The effective way to develop your talent is not to blindly put in more hours working on this and that, but to take time to identify the small number of main skills most related to success in your field and practice them over and over and over until they become your main strengths, hopefully under the guidance of a knowledgeable person.  For example, a characteristic of successful writers is often a rich and varied vocabulary. To improve your writing you might wish to develop your talent along those lines. So important is an appealing writing style to a writer that J.A. Spender said, ”If you are getting the worst of it in an argument with a literary man, always attack his style. That’ll touch him if nothing else will.” The same is true of painters and performers.  Strive to refine your style or styles so they are recognized as yours. Some artists, such as Georgiana Romanovna, featured in this post, have multiple styles, but their work is always recognizable as theirs.

Most people in the world—whatever their field– can be divided psychologically into two broad groups. There is the minority who are willing to work hard to achieve something. Some creators are capable of producing ten, fifteen, twenty-five times more than others. And then there are the majority who don’t work hard. If you work hard, at the bare minimum you’ll be good at whatever you do.

Creators who love to work, enjoy sweating, and are confident they have what it takes to attain success are rare. If you are one you have a major advantage over other painters, writers, performers, etc. who believe high talent is an unreachable dream for them and that sweating is unpleasant.


© 2017 David J. Rogers

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Filed under Artistic Perfection, Artists, Creativity, Developing Talent, Human Potential and Achievement, High Achievement, Motivation, Preparation, Stamina, Writers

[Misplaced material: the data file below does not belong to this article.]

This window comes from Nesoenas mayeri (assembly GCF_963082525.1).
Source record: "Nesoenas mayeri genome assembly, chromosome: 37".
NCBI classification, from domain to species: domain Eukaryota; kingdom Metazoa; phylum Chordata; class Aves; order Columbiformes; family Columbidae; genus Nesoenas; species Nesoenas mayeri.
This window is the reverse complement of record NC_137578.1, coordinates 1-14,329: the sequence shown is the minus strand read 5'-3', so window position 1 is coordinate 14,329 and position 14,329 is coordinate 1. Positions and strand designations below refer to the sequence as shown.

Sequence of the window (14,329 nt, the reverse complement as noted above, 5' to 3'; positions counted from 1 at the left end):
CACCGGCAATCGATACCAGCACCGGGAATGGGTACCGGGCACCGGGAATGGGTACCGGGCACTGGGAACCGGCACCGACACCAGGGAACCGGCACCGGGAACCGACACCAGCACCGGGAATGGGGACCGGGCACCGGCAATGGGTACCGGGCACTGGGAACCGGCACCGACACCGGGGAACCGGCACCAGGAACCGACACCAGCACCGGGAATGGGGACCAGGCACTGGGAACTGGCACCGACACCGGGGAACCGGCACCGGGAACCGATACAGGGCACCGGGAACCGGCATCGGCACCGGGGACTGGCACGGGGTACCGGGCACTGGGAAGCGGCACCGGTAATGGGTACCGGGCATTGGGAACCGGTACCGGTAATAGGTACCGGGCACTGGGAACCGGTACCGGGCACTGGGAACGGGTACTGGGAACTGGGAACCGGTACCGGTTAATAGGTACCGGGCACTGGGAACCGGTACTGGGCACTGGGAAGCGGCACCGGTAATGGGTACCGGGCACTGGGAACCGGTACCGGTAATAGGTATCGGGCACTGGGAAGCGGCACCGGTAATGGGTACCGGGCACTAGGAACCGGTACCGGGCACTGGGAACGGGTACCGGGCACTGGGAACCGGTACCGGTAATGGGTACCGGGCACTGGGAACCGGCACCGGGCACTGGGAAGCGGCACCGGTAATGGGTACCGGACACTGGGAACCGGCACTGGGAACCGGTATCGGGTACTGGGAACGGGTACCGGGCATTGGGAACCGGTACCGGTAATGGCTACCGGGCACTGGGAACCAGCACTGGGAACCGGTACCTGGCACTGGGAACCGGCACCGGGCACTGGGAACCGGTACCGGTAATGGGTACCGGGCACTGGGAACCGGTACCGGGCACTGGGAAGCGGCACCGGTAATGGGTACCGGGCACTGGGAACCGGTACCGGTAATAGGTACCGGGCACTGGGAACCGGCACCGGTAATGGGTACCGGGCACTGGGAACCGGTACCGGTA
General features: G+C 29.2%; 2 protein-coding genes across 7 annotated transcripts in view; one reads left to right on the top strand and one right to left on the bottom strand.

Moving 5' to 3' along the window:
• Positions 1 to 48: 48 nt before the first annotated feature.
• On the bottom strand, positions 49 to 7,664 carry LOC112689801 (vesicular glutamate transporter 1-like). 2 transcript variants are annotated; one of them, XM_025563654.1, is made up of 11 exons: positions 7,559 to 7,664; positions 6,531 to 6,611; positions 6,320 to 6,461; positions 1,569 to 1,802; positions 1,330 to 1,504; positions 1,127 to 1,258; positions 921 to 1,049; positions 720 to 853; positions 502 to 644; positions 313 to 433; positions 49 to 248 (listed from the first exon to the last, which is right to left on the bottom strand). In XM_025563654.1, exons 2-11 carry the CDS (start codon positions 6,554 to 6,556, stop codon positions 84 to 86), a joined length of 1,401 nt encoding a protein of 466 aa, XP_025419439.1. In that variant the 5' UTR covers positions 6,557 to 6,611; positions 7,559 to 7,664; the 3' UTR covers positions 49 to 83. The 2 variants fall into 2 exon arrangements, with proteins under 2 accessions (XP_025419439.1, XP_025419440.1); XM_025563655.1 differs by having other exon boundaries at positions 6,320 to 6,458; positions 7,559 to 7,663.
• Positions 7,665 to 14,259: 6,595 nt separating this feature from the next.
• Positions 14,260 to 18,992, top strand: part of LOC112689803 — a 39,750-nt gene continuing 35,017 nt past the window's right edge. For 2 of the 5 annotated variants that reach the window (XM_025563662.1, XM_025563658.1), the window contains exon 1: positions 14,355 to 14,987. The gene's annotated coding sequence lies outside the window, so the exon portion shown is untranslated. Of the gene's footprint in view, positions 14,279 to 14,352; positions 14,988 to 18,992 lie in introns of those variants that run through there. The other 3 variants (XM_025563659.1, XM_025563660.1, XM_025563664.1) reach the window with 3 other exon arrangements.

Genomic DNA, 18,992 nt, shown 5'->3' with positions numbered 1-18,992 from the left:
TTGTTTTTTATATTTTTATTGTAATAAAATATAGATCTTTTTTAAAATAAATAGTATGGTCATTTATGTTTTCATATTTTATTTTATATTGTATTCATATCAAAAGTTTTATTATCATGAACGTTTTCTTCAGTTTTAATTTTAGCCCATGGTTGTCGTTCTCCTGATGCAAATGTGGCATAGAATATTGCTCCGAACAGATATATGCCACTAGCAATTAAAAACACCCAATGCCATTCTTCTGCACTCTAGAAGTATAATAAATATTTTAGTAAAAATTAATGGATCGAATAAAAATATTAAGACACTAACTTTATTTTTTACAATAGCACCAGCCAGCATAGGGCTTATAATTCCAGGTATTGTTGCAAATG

20 responses to “Creative Talent and Sweat

  1. angelanoelauthor

    Perfectly timed post for me! I’m facing some grueling editing and wanting to find the kernel of awesome within the work. Your post inspired me to keep at it, love the sweat, and get to it!


  2. Austin L. Wiggins

    I really like your posts on creativity. I hope to run into some more in the future.


  3. Sweat, yes. And scheduling (if it’s not on my list of things to do, I don’t do it). Thanks for this post. I find your work taps a certain area not always explored by creatives, and that is the vital practice of grit!


    • davidjrogersftw

      Josephine, I’m so glad you’ve turned up. I’ve been wondering about you. I learned a long time ago that a writer has to take a stance and have a definite point of view, and I see you do have a point of view. I like your idea of the importance of scheduling. It’s something I’ll think more about. Thanks for your comment, and let’s stay in touch.


  4. Sharon M Hart

    This is a must read article for students. Many of them have the mistaken notion that luck or IQ determines the level of academic success they achieve. They have a difficult time believing that perseverance is the key. Thank you for writing this so I can share it with others.


  5. Good morning David….Thank you for another superb post…and also for introducing me to Georgiana’s beautiful work.
    I am not quite sure when it first came to my notice, but at some point I realised that many of the most talented people I know – never actually get out of the gate! By that I mean, their natural talent is there, but they seem unable to string two days together where they work consistently….They might produce wonderful work every six months but for whatever the reason they seem to sabotage themselves…..and then again, many lack the gift of self discipline….and you know I believe deeply that ‘self discipline equals freedom’.
    Plato, of course was right on the money….it does take a lot of sweat and determination to hang in there. It’s easy to produce and have a fertile mind when everything is flowing beautifully, it takes a truly dedicated person to continue striving and working when life is throwing curve balls.
    When I am tutoring, I am often heard saying ‘practise practise practise’ – because it is key.